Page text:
The plague of gun violence makes it plain that current firearms restrictions are insufficient and new federal limits are needed, a top Democrat said Tuesday at a Senate hearing on gun control. Parrying that, a Republican said gun rights must be protected, even amid horrors like the mass shooting of school children in Connecticut.
"There are too many families who now face an empty seat at the dinner table" because of gun violence, said Sen. Richard Durbin, D-Ill., chairman of a Senate Judiciary subcommittee. He said that while opponents of stricter gun limits claim that existing laws simply need to be better enforced, "that's not enough. There are so many gaps in those laws."
Durbin said restrictions such as requiring background checks for all gun purchases could be written that would still protect the Constitution's Second Amendment right to bear arms. Currently, such checks are required only for sales by licensed federal dealers.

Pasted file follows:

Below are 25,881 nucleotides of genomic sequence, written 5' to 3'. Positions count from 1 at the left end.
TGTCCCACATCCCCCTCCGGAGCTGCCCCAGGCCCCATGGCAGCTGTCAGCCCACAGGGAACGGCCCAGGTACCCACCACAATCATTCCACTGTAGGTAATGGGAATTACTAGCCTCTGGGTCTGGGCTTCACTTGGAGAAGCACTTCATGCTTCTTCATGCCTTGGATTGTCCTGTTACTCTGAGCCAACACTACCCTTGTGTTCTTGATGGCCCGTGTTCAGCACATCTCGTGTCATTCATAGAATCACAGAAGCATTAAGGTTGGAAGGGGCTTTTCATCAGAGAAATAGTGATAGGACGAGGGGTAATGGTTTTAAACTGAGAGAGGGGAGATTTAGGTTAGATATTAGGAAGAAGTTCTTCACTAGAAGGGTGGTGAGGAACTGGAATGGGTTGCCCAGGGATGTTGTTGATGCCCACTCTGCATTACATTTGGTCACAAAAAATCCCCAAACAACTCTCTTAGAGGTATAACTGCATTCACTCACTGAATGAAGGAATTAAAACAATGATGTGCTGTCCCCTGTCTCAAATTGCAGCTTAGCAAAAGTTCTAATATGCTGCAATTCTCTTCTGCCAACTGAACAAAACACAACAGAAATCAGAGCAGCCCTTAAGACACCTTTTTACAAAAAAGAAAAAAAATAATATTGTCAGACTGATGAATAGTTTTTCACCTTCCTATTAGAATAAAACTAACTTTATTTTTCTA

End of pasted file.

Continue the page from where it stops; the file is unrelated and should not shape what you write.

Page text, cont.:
At one point in the packed hearing, Durbin asked that people with relatives or friends who were victims of gun violence to stand, and several dozen rose from their seats.
Sen. Ted Cruz of Texas, top Republican on the panel, expressed sympathy for those directly affected by gun violence. But he added that constitutional rights must be protected "not just when they're popular, but especially when passions are seeking to restrict and limit those rights."
Cruz said he believed that "stripping the constitutional rights of law-abiding citizens does nothing to stop criminals" from committing violent acts.
There has been a renewed focus on guns on Capitol Hill in the wake of the December slayings of 20 first-graders and six adult staffers at the Sandy Hook Elementary School in Newtown, Conn. Some family members of those shot there were in the hearing room Tuesday, according to Sen. Richard Blumenthal, D-Conn.